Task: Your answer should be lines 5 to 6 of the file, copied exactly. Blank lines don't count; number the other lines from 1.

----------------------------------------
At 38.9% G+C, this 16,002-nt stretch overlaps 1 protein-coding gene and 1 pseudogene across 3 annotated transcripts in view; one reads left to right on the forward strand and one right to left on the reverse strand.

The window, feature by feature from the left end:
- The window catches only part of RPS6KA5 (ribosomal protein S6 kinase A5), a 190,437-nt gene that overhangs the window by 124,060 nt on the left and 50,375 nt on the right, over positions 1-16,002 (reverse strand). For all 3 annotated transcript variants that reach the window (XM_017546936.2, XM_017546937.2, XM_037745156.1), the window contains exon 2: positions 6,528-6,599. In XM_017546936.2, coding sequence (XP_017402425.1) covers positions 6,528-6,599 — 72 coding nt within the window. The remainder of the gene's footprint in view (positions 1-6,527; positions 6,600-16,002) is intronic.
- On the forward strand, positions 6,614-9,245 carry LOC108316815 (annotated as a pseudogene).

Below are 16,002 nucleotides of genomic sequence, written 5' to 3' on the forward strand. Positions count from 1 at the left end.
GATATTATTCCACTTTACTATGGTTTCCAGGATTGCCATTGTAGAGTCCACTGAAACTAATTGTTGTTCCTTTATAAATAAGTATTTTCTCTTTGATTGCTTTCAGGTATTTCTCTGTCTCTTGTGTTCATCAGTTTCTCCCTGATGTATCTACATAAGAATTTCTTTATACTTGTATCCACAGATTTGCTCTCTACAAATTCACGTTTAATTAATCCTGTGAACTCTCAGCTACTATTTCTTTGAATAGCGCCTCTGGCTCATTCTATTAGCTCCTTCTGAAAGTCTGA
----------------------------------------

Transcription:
Below are 16,002 nucleotides of genomic sequence, written 5' to 3' on the forward strand. Positions count from 1 at the left end.
GATATTATTCCACTTTACTATGGTTTCCAGGATTGCCATTGTAGAGTCCACTGAAACTAATTGTTGTTCCTTTATAAATAAGTATTTTCTCTTTGATTGCTTTCAGGTATTTCTCTGTCTCTTGTGTTCATCAGTTTCTCCCTGATGTATCTACATAAGAATTTCTTTATACTTGTATCCACAGATTTGCTCTCTACAAATTCACGTTTAATTAATCCTGTGAACTCTCAGCTACTATTTCTTTGAATAGCGCCTCTGGCTCATTCTATTAGCTCCTTCTGAAAGTCTGA